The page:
The FTC’s Innovation Obstructionism
The following op-ed by Committee for Justice policy fellow Rachel Chiu was published in National Review:
The Federal Trade Commission (FTC) is using its administrative tribunal to block mergers with dubious justification. For years, the agency has been pushing the limits of its enforcement powers and exerting undue authority over private businesses.
One of the most potent and controversial tools at the agency’s disposal is its in-house court, a forum in which the FTC plays the role of judge, jury, and prosecutor. The commission has been using these administrative-review proceedings as a strategic tool to invalidate legitimate business transactions and effectuate a more invasive enforcement regime. Take the case of Illumina and its acquisition of Grail in September 2020, wherein the FTC’s aggressive use of its tribunal effectively silenced opposing viewpoints, stifled innovation, and undermined due process.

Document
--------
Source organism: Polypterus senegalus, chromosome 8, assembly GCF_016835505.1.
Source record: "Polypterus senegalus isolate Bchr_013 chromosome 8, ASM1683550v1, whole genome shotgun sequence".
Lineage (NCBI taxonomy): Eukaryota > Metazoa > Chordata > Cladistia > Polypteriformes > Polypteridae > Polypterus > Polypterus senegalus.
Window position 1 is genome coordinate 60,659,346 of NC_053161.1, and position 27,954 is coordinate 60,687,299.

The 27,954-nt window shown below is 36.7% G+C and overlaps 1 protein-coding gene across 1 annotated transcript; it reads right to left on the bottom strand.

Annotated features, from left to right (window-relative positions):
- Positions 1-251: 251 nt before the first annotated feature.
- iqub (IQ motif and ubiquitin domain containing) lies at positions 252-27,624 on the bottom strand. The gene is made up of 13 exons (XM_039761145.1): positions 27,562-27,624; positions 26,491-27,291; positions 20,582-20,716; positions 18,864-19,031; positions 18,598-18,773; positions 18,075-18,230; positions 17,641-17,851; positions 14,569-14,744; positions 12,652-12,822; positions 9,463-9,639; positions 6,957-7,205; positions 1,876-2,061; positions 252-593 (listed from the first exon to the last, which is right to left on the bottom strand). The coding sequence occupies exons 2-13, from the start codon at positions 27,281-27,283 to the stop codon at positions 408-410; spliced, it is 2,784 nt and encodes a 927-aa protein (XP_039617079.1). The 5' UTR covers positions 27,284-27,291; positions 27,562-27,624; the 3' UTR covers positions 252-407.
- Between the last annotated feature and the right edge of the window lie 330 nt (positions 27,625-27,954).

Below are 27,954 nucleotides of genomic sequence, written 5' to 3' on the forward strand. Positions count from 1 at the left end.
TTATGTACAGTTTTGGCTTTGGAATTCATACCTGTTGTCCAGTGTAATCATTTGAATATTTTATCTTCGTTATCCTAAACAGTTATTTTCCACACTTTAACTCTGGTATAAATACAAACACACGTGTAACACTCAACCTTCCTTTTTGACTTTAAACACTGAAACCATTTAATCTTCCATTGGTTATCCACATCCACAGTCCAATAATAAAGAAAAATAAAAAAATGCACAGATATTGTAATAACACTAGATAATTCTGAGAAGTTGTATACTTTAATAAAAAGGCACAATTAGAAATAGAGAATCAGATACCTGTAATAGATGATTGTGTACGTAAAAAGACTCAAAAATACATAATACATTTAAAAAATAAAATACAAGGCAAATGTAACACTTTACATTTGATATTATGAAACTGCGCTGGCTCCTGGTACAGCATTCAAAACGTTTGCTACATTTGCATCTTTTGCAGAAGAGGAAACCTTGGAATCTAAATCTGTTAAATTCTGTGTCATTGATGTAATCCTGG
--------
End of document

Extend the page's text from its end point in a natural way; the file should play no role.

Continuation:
After biotechnology company Illumina announced its acquisition of cancer-screening startup Grail for approximately $8 billion, the FTC moved to block the deal based on its theory that the merger would “diminish innovation in the U.S. market for multi-cancer early detection tests,” even though this market does not yet exist. The new blood-testing technology that was enabled by the deal between the two companies was the first of its kind and had not been brought to market because it was still being researched. The commission further reasoned that Illumina might keep a tight hold on its patented technology or raise prices for competitors. Never mind that Illumina offered its customers twelve-year commitments for supply contracts that guaranteed price decreases, binding arbitration to resolve disputes, and access to Illumina’s products on the same terms as Grail receives...